Word of the Day

Churrigueresque (adj.) — [from Wikipedia] Churrigueresque refers to a Spanish Baroque style of elaborate sculptural architectural ornament which emerged as a manner of stucco decoration in Spain in the late 17th century and was used up to about 1750, marked by extreme, expressive and florid decorative detailing, normally found above the entrance on the main facade of a building.

Image credit Luis Miguel Bugallo Sánchez (Lmbuga Commons)(Lmbuga Galipedia)

From Pacazo, p. 529

The Beauty Of St. John of Sahagun Church

Baroque style in architecture is quite dramatic, intense, and the undulating , decorative, intricately designed surface characteristics imply a sense of movement. Saint John of Sahagun Church is also an example of Churrigueresque style, a mode popular in the Spanish baroque architecture. This exuberant mode, named after the Churriguera architects in Spain, is evident in the entrance in the main façade of the church. The florid, intricate, very detailed and expressive columns and above the entranceway provides a clear example. It elicits an overwhelming feeling in the observers.

The interior of the church is adorned with stone murals and mosaics created proudly by the local artists of Tigbauan.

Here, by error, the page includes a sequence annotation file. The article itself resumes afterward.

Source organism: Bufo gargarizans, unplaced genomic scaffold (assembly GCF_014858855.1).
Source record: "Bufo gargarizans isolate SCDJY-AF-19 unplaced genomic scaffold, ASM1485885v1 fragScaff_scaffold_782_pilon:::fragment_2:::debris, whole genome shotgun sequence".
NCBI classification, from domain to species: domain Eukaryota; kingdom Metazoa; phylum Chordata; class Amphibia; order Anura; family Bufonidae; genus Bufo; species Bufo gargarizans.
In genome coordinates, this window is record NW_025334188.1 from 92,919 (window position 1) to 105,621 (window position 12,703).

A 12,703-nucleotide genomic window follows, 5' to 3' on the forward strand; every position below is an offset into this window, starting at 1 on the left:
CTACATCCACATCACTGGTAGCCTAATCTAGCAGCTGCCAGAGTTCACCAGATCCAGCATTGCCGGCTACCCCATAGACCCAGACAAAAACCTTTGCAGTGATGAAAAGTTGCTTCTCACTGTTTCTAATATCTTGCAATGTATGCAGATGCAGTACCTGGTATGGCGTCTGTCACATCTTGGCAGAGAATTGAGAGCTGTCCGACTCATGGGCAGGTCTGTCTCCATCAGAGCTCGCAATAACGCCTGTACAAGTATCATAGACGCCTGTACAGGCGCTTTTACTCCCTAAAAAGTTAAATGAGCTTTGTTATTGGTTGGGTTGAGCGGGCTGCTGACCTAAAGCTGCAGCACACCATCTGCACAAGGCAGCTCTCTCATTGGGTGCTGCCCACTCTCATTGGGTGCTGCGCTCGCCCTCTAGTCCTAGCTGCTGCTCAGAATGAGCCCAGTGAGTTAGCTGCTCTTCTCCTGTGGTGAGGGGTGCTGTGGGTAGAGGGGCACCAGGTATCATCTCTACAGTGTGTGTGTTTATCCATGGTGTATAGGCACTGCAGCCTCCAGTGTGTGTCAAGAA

Built by Augustinian friars in the year 1575, it is almost 440 years old now.  The church’s construction was out of forced labour. It used red coral and limestone from Igbaras. It survived a number of natural calamities over its existence including typhoons and earthquakes. It is also due to these natural disasters that the church went under many rebuildings and improvements through time before it became as what it is today, a reminder of the past and a stronghold for the future

The church is considered today as one of the most unique Catholic churches in the country because of its Churrigueresque orientation. It is also historically significant as its walls witnessed and survived the wars between the Filipinos and the Spaniards, Japanese and the Americans. It is also a significant point in the town proper as many Tigbauenos are Roman Catholics and they go to utilize the church for important, spiritual endeavours.

Every day that I pass in the town centre of Tigbauan on my way to school, this church always amused me with its grandeur and when I went there to visit the church for a project, I’d say that it deserves utmost respect. I am not a Roman Catholic or religious per se but I know that it is very important to many and I get the feeling that its walls are not just enveloped with safety, but it also radiates certain awe to everyone. In my view, the church is strongly significant as a notable heritage for the Tigbauenos and to all Filipinos in general. These authentic and grand churches are something that we should all be proud of and help in restoring them.

Source: Historic and Old Philippines. Retrieved November  15, 2014 from

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